“Reason To Be Skeptical” Of Business Subsidies, Bundrick Says

By Caleb Taylor

ACRE Policy Analyst Jacob Bundrick discussed state government’s track record in creating jobs with cash subsidies through the Quick Action Closing Fund in an op-ed published on January 20th in the Arkansas Democrat-Gazette.

The Quick Action Closing Fund (QACF) allows the state to provide cash grants to select entities in the hopes of attracting and retaining businesses within Arkansas. The state legislature has appropriated approximately $176 million to the QACF since it was created in 2007. The Arkansas Economic Development Commission has said the program is responsible for creating or retaining nearly 20,000 jobs in Arkansas.

In his op-ed, Bundrick references a working paper he co-authored with UCA Associate Professor of Economics and ACRE Scholar Dr. Thomas Snyder entitled “Do Business Subsidies Lead to Increased Economic Activity?” The working paper was published December 6, 2017 by the Mercatus Center at George Mason University and the academic paper this study is based on will be published in 2018 in the academic journal The Review of Regional Studies.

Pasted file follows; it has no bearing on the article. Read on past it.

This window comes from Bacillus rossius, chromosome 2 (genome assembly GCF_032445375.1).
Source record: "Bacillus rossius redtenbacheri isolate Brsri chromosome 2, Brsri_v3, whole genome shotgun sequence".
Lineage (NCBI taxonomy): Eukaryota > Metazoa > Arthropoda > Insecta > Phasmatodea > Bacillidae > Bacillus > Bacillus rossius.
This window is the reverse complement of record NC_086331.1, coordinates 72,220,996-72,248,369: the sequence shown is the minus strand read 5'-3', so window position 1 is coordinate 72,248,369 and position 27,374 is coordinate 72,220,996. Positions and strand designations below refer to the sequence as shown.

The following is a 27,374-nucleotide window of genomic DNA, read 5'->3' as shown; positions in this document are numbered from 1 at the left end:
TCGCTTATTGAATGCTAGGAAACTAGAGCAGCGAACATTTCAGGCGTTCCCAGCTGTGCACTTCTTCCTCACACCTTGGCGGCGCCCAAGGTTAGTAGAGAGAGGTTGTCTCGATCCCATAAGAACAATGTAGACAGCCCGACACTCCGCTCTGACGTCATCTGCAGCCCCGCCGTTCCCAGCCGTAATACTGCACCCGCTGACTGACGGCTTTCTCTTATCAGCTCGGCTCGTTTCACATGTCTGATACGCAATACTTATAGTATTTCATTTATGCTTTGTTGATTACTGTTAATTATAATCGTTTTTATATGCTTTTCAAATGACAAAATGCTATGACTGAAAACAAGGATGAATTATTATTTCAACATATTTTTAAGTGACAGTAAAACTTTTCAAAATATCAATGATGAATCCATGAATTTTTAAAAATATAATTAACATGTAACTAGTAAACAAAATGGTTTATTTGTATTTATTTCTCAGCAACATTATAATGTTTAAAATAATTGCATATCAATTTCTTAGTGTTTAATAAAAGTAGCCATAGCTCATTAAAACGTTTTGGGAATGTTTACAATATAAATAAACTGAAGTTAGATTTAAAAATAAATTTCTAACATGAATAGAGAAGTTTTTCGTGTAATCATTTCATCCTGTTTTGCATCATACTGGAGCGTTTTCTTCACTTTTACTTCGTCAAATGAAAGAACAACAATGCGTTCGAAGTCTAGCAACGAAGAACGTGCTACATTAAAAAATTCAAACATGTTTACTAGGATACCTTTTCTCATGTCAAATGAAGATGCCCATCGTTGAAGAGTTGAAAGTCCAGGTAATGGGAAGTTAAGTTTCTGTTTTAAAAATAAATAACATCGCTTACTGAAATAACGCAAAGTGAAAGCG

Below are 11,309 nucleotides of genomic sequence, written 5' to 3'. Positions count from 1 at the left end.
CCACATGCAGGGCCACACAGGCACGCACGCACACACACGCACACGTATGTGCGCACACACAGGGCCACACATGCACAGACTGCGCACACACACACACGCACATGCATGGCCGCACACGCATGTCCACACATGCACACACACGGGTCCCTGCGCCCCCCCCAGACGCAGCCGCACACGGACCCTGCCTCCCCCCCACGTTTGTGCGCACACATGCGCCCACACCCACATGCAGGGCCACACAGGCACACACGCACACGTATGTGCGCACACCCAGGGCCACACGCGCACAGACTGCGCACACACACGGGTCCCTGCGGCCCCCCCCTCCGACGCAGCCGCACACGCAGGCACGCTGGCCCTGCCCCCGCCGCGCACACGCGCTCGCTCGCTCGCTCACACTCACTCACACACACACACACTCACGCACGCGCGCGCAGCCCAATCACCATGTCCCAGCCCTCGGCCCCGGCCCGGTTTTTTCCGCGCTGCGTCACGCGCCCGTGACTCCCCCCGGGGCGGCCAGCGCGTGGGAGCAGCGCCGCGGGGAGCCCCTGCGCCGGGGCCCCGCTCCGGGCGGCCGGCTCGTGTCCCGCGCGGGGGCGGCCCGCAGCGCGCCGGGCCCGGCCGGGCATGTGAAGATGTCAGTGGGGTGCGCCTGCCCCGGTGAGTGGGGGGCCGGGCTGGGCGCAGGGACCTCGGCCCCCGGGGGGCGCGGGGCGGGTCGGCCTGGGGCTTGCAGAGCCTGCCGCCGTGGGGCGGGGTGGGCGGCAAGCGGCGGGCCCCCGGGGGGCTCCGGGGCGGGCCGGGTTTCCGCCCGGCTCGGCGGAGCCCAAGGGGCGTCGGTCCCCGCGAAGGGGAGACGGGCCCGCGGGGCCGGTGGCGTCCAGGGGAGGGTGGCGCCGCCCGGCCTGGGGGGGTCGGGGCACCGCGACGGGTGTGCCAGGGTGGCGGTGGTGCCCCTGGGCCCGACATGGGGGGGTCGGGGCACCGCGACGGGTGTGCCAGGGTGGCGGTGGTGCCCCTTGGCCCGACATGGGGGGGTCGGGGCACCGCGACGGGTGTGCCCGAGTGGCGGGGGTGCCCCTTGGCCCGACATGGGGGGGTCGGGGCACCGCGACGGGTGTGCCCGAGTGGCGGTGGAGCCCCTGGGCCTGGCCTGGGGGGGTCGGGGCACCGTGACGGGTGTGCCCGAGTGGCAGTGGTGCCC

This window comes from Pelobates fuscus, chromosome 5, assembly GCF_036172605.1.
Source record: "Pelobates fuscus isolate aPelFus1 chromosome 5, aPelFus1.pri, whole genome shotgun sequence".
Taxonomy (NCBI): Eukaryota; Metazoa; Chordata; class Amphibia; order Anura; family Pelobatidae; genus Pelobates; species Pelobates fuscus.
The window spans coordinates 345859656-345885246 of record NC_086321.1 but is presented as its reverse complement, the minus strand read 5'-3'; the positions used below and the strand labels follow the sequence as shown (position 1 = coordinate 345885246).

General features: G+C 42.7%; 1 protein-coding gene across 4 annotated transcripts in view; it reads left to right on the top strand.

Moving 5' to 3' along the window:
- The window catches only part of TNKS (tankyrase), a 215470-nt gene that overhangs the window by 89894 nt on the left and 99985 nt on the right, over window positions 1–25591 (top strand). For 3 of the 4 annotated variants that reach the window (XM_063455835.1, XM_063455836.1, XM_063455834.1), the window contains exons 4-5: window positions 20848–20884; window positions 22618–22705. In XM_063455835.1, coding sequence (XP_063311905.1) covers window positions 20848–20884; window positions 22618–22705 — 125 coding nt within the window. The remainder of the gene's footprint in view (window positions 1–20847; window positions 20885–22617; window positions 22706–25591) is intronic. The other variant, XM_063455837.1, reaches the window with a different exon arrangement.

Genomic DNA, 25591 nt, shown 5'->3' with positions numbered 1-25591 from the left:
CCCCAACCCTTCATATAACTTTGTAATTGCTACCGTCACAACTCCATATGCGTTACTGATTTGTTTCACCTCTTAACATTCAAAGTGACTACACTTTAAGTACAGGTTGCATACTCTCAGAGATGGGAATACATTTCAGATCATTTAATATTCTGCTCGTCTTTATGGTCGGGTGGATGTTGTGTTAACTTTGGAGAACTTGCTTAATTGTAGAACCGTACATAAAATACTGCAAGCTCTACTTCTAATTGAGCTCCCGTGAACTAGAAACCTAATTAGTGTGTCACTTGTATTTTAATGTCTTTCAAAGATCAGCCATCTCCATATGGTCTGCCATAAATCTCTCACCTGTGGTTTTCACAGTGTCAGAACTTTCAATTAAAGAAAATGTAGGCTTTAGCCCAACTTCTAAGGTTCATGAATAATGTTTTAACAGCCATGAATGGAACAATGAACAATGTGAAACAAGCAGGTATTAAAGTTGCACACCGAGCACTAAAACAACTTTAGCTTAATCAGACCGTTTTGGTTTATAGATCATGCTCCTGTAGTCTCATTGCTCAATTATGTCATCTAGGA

Bundrick and Snyder found that Quick Action Closing Fund subsidies have “no meaningful relationship” with county-level employment.

Bundrick writes in his op-ed:

“Overall, we conclude that there is reason to be skeptical of the Quick Action Closing Fund as a job creator at the county level.

Great fanfare surrounds the job announcements tied to these subsidized projects. However, focusing our attention solely on the benefits to the subsidized company ignores the costs to the local economy.

Quick Action Closing Fund subsidies are not free money. Tax dollars spent on subsidies could have been spent by taxpayers elsewhere and still have increased economic activity. Similarly, public officials could have used these tax dollars for other potentially more productive public expenditures such as highway funding.”

You can read the full op-ed here.

Bundrick is also the author of the ACRE policy review, “Tax Breaks and Subsidies: Challenging the Arkansas Status Quo”and recently participated in a panel on the use of data in economic development organized by UCA’s Center for Community and Economic Development.